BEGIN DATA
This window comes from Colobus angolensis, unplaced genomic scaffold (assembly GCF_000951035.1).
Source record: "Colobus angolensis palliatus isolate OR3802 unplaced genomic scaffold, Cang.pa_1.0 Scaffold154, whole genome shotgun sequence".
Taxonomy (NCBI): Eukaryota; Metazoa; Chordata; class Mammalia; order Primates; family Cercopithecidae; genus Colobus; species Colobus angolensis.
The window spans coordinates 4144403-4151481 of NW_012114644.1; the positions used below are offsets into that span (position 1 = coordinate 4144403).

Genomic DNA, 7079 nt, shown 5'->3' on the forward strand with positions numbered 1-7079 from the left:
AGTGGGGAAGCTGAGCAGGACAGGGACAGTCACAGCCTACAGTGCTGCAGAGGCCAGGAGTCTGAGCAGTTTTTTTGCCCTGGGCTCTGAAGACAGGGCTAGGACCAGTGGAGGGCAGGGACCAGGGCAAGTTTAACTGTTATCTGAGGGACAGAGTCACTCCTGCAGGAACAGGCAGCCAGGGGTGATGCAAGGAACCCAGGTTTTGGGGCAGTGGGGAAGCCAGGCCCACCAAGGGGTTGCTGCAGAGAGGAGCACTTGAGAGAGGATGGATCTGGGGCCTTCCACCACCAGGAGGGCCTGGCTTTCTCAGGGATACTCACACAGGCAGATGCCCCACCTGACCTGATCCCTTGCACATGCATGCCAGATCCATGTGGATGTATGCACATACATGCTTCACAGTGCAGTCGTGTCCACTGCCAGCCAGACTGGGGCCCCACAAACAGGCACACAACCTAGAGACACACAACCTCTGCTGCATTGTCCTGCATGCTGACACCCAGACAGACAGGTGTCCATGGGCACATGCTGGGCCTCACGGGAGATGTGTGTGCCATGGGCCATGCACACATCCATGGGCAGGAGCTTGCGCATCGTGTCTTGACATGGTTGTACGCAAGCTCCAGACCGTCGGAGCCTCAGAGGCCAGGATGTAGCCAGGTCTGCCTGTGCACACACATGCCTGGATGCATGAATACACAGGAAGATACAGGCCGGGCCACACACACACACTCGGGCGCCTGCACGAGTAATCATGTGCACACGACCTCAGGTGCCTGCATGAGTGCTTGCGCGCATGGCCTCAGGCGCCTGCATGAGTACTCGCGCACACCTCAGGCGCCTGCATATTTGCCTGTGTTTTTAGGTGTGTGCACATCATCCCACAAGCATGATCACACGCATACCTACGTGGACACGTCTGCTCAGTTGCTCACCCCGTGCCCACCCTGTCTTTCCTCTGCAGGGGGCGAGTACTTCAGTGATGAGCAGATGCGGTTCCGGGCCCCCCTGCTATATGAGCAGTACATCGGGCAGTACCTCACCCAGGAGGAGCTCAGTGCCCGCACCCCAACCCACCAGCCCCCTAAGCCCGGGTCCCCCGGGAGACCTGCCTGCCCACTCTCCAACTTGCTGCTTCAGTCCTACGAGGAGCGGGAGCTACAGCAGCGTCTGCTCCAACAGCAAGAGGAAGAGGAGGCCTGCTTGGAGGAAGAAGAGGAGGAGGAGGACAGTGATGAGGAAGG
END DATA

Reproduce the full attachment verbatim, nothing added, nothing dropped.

This window comes from Colobus angolensis, unplaced genomic scaffold (assembly GCF_000951035.1).
Source record: "Colobus angolensis palliatus isolate OR3802 unplaced genomic scaffold, Cang.pa_1.0 Scaffold154, whole genome shotgun sequence".
Taxonomy (NCBI): Eukaryota; Metazoa; Chordata; class Mammalia; order Primates; family Cercopithecidae; genus Colobus; species Colobus angolensis.
The window spans coordinates 4144403-4151481 of NW_012114644.1; the positions used below are offsets into that span (position 1 = coordinate 4144403).

Genomic DNA, 7079 nt, shown 5'->3' on the forward strand with positions numbered 1-7079 from the left:
AGTGGGGAAGCTGAGCAGGACAGGGACAGTCACAGCCTACAGTGCTGCAGAGGCCAGGAGTCTGAGCAGTTTTTTTGCCCTGGGCTCTGAAGACAGGGCTAGGACCAGTGGAGGGCAGGGACCAGGGCAAGTTTAACTGTTATCTGAGGGACAGAGTCACTCCTGCAGGAACAGGCAGCCAGGGGTGATGCAAGGAACCCAGGTTTTGGGGCAGTGGGGAAGCCAGGCCCACCAAGGGGTTGCTGCAGAGAGGAGCACTTGAGAGAGGATGGATCTGGGGCCTTCCACCACCAGGAGGGCCTGGCTTTCTCAGGGATACTCACACAGGCAGATGCCCCACCTGACCTGATCCCTTGCACATGCATGCCAGATCCATGTGGATGTATGCACATACATGCTTCACAGTGCAGTCGTGTCCACTGCCAGCCAGACTGGGGCCCCACAAACAGGCACACAACCTAGAGACACACAACCTCTGCTGCATTGTCCTGCATGCTGACACCCAGACAGACAGGTGTCCATGGGCACATGCTGGGCCTCACGGGAGATGTGTGTGCCATGGGCCATGCACACATCCATGGGCAGGAGCTTGCGCATCGTGTCTTGACATGGTTGTACGCAAGCTCCAGACCGTCGGAGCCTCAGAGGCCAGGATGTAGCCAGGTCTGCCTGTGCACACACATGCCTGGATGCATGAATACACAGGAAGATACAGGCCGGGCCACACACACACACTCGGGCGCCTGCACGAGTAATCATGTGCACACGACCTCAGGTGCCTGCATGAGTGCTTGCGCGCATGGCCTCAGGCGCCTGCATGAGTACTCGCGCACACCTCAGGCGCCTGCATATTTGCCTGTGTTTTTAGGTGTGTGCACATCATCCCACAAGCATGATCACACGCATACCTACGTGGACACGTCTGCTCAGTTGCTCACCCCGTGCCCACCCTGTCTTTCCTCTGCAGGGGGCGAGTACTTCAGTGATGAGCAGATGCGGTTCCGGGCCCCCCTGCTATATGAGCAGTACATCGGGCAGTACCTCACCCAGGAGGAGCTCAGTGCCCGCACCCCAACCCACCAGCCCCCTAAGCCCGGGTCCCCCGGGAGACCTGCCTGCCCACTCTCCAACTTGCTGCTTCAGTCCTACGAGGAGCGGGAGCTACAGCAGCGTCTGCTCCAACAGCAAGAGGAAGAGGAGGCCTGCTTGGAGGAAGAAGAGGAGGAGGAGGACAGTGATGAGGAAGG